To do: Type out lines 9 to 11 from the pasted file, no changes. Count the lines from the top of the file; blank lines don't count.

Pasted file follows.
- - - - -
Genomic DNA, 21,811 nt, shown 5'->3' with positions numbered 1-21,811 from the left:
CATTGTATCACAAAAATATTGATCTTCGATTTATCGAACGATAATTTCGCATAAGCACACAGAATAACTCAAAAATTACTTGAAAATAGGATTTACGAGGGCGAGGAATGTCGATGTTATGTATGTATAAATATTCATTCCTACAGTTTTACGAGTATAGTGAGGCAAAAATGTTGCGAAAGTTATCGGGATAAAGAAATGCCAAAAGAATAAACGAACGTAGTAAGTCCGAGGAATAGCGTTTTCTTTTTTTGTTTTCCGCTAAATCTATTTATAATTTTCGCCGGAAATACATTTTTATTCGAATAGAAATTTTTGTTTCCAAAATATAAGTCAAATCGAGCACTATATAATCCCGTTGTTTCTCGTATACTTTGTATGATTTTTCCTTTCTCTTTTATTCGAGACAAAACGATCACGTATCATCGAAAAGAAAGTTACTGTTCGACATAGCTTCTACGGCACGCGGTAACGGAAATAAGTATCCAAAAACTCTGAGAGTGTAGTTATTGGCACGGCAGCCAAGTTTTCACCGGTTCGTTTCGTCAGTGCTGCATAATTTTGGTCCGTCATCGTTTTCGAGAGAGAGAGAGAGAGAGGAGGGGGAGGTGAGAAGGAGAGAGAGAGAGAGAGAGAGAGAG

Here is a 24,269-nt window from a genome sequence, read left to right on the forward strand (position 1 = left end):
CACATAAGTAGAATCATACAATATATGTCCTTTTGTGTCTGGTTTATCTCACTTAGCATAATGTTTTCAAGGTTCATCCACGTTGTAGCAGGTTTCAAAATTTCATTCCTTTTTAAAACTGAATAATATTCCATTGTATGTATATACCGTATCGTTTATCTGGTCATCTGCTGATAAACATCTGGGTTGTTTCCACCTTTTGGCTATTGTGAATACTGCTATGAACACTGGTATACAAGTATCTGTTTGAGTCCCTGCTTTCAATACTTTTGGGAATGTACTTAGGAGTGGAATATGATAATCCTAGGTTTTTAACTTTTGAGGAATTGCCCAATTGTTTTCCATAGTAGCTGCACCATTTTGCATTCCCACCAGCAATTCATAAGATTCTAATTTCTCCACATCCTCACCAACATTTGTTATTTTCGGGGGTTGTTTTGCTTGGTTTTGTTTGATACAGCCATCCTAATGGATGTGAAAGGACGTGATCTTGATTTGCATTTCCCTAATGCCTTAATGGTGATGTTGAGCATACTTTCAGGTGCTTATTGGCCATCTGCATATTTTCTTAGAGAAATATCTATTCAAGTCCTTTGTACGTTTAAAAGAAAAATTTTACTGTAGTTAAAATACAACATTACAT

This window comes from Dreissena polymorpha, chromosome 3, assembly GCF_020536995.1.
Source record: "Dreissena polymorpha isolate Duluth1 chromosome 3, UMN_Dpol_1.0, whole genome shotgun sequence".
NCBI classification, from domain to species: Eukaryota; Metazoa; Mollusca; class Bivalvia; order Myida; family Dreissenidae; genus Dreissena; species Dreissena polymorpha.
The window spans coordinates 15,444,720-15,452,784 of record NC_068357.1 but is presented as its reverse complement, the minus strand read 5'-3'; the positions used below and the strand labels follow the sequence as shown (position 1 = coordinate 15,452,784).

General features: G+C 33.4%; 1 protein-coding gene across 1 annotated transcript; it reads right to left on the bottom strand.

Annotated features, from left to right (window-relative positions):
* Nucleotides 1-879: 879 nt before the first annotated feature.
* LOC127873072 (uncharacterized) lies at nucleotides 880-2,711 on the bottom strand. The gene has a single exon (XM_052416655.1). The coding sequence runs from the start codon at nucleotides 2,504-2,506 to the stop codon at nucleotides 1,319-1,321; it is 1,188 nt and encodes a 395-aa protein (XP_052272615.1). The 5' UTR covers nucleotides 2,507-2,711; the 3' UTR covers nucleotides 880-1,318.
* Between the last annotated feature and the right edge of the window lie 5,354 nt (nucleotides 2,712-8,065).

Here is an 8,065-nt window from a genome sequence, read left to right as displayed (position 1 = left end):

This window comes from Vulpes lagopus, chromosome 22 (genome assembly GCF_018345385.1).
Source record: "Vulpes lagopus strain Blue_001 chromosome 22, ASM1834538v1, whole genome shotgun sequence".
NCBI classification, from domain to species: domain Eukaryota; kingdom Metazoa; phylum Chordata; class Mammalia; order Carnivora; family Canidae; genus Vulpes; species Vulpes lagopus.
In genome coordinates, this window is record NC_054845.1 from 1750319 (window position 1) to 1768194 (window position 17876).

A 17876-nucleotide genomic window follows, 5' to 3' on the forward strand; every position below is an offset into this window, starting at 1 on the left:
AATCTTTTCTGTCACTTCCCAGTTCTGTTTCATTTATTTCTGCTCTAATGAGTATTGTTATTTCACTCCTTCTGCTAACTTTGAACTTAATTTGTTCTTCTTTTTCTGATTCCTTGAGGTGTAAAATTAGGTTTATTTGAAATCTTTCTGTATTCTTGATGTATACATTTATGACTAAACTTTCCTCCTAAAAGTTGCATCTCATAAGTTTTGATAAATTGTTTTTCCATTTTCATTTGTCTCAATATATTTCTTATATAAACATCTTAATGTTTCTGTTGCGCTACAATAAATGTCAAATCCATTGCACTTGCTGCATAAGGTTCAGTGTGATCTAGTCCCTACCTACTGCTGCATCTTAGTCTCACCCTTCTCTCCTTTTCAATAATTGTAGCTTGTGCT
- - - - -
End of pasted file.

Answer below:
General features: G+C 33.4%; 1 protein-coding gene across 1 annotated transcript; it reads right to left on the bottom strand.

Annotated features, from left to right (window-relative positions):
* Nucleotides 1-879: 879 nt before the first annotated feature.